The breakdown of participants this year is as follows: 5 teachers (3 ladies and 2 men), 14 university students, 27 senior high school students, 81 junior high school students, 162 primary four to six students and 12 local children aged 7-9. A total of 39 are “outside” students from Guangzhou, Shenzhen, Dongguan, Foshan, Huizhou, Chowzhou, Meixian and Fujian.
This year we managed, by not admitting local students only for the summer programme, to keep the number of participants to 301, not counting some senior high school students who could just be with us for 10 days because they had to return to school for extra lessons throughout the summer. Class One was our biggest class with 124 students. This was because some class two, class three and even class four students sat in order to revise and improve their reading skills. We thank our volunteers for their dedication in patiently tutoring and guiding their charges throughout the 22 days of lessons. One of the high points of this year’s programme was the singing of China’s National Anthem twice a week in Putonghua and in English. We composed the English lyrics. I take this opportunity to thank all concerned for regularly sending very useful Power Point Presentations, articles and stories, especially the dual language (English-Chinese) materials.
Since the beginning of 2010, the local bus company has been running special weekend bus services direct from Dabu-Huliao to LSSC Changjiao for students, synchronizing with our class schedule. The service continued throughout the summer programme making it very convenient for students to attend lessons. The drivers were very considerate to provide free transport to our villagers who wanted to travel to town.
In the past we were often disrupted by power failure during the summer. In June I made enquiries for a generator and one of our students’ parents took responsibility to place and order for an imported Honda petrol generator. I made a down payment of RMB4000. A week before we began our programme, a 5.5kW Honda generator, powerful enough to run LSSC’s crucial air conditioners, fans, refrigerators and freezers, overhead projectors and computers, was delivered and installed. We are very thankful that an anonymous local donor picked up the remaining cost. We only had to generate our own power for one day when there was a 10 hours blackout. The other excitement over power supply was when our electric meter caught fire just as lessons ended one day because birds made their nests inside the box housing the meter and the nests caught fire in the summer’s heat.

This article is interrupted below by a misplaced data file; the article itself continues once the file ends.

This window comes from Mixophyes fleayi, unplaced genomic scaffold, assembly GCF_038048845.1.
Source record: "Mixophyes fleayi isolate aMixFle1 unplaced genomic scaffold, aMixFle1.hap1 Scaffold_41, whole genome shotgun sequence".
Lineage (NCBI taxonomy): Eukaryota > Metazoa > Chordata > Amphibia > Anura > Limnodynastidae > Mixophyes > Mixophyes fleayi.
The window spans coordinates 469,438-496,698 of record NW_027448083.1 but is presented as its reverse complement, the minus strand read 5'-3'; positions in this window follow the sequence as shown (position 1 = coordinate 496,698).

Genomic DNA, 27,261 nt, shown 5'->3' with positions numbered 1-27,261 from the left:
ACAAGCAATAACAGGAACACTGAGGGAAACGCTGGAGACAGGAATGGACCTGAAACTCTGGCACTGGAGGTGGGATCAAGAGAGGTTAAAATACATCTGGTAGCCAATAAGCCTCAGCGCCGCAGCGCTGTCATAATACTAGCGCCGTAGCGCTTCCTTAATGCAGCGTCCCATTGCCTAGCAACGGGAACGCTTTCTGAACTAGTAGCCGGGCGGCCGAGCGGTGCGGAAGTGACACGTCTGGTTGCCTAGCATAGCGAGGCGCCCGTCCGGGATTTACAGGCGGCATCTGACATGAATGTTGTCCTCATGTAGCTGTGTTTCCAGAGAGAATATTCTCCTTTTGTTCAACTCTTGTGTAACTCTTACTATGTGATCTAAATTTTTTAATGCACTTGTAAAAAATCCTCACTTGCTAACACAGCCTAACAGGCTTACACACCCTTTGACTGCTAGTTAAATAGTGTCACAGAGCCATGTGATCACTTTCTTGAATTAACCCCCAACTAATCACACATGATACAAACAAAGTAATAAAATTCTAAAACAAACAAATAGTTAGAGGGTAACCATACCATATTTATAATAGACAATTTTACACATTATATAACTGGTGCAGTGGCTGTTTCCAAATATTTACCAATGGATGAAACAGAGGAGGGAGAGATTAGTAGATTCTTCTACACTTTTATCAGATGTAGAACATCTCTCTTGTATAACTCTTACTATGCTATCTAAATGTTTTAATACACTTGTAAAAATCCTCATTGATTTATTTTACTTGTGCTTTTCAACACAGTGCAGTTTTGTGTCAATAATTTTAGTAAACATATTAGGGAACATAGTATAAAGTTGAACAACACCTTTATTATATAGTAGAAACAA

As in last summer, we had a professional chef cooking for us this summer. Last summer, the chef was one of our students. Incidentally he is now working as a chef in a 5 star international hotel in Macau. This summer, he is my cousin in Changjiao, a professional chef who was taking 3 months off from work to learn to drive in order to obtain a driving license. We had a kitchen staff of 4 to take care of the meals. The students were divided into work teams, to help the kitchen staff clean up after every meal, sweep and tidy up LSSC, tend and water the garden and clear rubbish every day. On a normal day, we provide breakfast and lunch for 55 students and dinner for 35 students.
We took great care to ensure that our volunteers and stay-in students were well fed and that a high standard of hygiene maintained throughout. Thank God, there was no case of food poisoning and in general all ate well. Dabu was hit by an outbreak of swine fever this summer. We took the decision to buy our own pigs and slaughter them ourselves. Of cause we had to share the pigs with others although we had the lion share each time. In total, we slaughtered 3 pigs.
On this note, I end our summer story. I wish to thank everyone for whatever part they play in making it possible for us to maintain and run LSSC Changjiao all these years. We are now busy preparing for the 2010/11 academic year. Tuition classes at LSSC resume on 18th September. Please keep us in your prayers. Take care and God bless.
As always with love in DLS,
All good things must
come to an end...